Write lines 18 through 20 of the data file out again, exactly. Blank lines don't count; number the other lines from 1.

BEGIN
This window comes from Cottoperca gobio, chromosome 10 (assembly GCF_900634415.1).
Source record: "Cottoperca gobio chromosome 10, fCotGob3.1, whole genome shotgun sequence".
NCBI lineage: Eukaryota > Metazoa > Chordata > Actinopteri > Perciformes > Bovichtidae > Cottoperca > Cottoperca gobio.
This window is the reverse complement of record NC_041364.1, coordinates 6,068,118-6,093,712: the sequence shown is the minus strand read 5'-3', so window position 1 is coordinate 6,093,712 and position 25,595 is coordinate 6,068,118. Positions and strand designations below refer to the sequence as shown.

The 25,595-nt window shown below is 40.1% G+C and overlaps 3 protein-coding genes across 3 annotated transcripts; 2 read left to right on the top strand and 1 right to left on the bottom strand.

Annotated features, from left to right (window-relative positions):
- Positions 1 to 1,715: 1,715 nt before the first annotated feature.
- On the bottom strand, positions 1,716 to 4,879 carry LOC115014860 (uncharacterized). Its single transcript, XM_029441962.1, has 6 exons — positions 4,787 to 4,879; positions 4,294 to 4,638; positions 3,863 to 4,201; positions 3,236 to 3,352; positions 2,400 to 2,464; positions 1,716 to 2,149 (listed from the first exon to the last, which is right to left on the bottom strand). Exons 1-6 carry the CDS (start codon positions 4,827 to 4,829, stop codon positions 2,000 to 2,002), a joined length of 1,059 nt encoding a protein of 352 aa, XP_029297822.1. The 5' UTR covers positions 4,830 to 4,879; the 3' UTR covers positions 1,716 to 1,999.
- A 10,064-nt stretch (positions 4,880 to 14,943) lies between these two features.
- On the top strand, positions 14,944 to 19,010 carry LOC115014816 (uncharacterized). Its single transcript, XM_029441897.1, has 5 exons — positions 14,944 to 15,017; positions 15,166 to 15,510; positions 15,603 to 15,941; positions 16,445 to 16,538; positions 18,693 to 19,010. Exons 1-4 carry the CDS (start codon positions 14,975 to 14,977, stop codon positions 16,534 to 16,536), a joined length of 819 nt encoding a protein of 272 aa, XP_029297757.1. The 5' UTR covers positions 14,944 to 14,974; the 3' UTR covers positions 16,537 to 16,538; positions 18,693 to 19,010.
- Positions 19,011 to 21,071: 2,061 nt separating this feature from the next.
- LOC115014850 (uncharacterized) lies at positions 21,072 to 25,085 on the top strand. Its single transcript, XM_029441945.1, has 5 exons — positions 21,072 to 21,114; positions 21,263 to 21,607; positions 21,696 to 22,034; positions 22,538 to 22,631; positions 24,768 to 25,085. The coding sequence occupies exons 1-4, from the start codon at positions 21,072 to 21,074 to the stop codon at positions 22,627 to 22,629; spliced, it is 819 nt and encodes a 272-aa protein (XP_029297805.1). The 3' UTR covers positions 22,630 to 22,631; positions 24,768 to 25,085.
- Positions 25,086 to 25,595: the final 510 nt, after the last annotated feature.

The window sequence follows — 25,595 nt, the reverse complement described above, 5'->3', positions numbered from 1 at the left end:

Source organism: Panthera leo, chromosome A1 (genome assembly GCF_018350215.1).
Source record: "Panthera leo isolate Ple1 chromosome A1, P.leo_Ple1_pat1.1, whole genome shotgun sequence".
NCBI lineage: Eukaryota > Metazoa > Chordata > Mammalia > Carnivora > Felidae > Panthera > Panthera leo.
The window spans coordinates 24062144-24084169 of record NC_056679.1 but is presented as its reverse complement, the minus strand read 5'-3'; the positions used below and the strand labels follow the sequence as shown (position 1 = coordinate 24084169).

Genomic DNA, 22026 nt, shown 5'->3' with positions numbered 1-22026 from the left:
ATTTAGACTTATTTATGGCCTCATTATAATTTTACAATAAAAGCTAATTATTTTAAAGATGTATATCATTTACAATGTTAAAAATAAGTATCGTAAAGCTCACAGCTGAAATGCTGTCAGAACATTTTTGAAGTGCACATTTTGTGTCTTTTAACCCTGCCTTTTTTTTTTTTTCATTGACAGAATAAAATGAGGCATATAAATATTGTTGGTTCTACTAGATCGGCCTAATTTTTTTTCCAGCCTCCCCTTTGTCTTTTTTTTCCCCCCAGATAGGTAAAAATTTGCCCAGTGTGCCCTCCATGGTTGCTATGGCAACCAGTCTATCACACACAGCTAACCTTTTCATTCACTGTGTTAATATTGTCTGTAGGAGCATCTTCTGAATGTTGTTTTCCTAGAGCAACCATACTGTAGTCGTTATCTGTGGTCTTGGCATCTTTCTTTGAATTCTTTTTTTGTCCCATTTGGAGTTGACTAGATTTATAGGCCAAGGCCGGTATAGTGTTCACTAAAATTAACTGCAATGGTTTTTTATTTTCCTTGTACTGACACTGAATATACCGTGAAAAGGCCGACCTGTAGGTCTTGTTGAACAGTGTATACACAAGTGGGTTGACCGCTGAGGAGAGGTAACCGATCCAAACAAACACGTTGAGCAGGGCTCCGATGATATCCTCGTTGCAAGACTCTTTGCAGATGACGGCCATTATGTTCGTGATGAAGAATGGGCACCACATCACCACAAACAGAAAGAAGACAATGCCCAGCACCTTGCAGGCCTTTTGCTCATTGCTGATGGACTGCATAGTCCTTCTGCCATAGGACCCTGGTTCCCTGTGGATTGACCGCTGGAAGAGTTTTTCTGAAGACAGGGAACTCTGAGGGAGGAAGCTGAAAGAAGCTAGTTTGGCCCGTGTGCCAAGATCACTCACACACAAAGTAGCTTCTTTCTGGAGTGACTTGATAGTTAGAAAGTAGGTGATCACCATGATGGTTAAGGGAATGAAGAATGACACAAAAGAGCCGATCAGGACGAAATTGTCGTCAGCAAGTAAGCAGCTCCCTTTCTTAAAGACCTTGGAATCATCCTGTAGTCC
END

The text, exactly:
The window spans coordinates 24062144-24084169 of record NC_056679.1 but is presented as its reverse complement, the minus strand read 5'-3'; the positions used below and the strand labels follow the sequence as shown (position 1 = coordinate 24084169).

Genomic DNA, 22026 nt, shown 5'->3' with positions numbered 1-22026 from the left:
ATTTAGACTTATTTATGGCCTCATTATAATTTTACAATAAAAGCTAATTATTTTAAAGATGTATATCATTTACAATGTTAAAAATAAGTATCGTAAAGCTCACAGCTGAAATGCTGTCAGAACATTTTTGAAGTGCACATTTTGTGTCTTTTAACCCTGCCTTTTTTTTTTTTTCATTGACAGAATAAAATGAGGCATATAAATATTGTTGGTTCTACTAGATCGGCCTAATTTTTTTTCCAGCCTCCCCTTTGTCTTTTTTTTCCCCCCAGATAGGTAAAAATTTGCCCAGTGTGCCCTCCATGGTTGCTATGGCAACCAGTCTATCACACACAGCTAACCTTTTCATTCACTGTGTTAATATTGTCTGTAGGAGCATCTTCTGAATGTTGTTTTCCTAGAGCAACCATACTGTAGTCGTTATCTGTGGTCTTGGCATCTTTCTTTGAATTCTTTTTTTGTCCCATTTGGAGTTGACTAGATTTATAGGCCAAGGCCGGTATAGTGTTCACTAAAATTAACTGCAATGGTTTTTTATTTTCCTTGTACTGACACTGAATATACCGTGAAAAGGCCGACCTGTAGGTCTTGTTGAACAGTGTATACACAAGTGGGTTGACCGCTGAGGAGAGGTAACCGATCCAAACAAACACGTTGAGCAGGGCTCCGATGATATCCTCGTTGCAAGACTCTTTGCAGATGACGGCCATTATGTTCGTGATGAAGAATGGGCACCACATCACCACAAACAGAAAGAAGACAATGCCCAGCACCTTGCAGGCCTTTTGCTCATTGCTGATGGACTGCATAGTCCTTCTGCCATAGGACCCTGGTTCCCTGTGGATTGACCGCTGGAAGAGTTTTTCTGAAGACAGGGAACTCTGAGGGAGGAAGCTGAAAGAAGCTAGTTTGGCCCGTGTGCCAAGATCACTCACACACAAAGTAGCTTCTTTCTGGAGTGACTTGATAGTTAGAAAGTAGGTGATCACCATGATGGTTAAGGGAATGAAGAATGACACAAAAGAGCCGATCAGGACGAAATTGTCGTCAGCAAGTAAGCAGCTCCCTTTCTTAAAGACCTTGGAATCATCCTGTAGTCC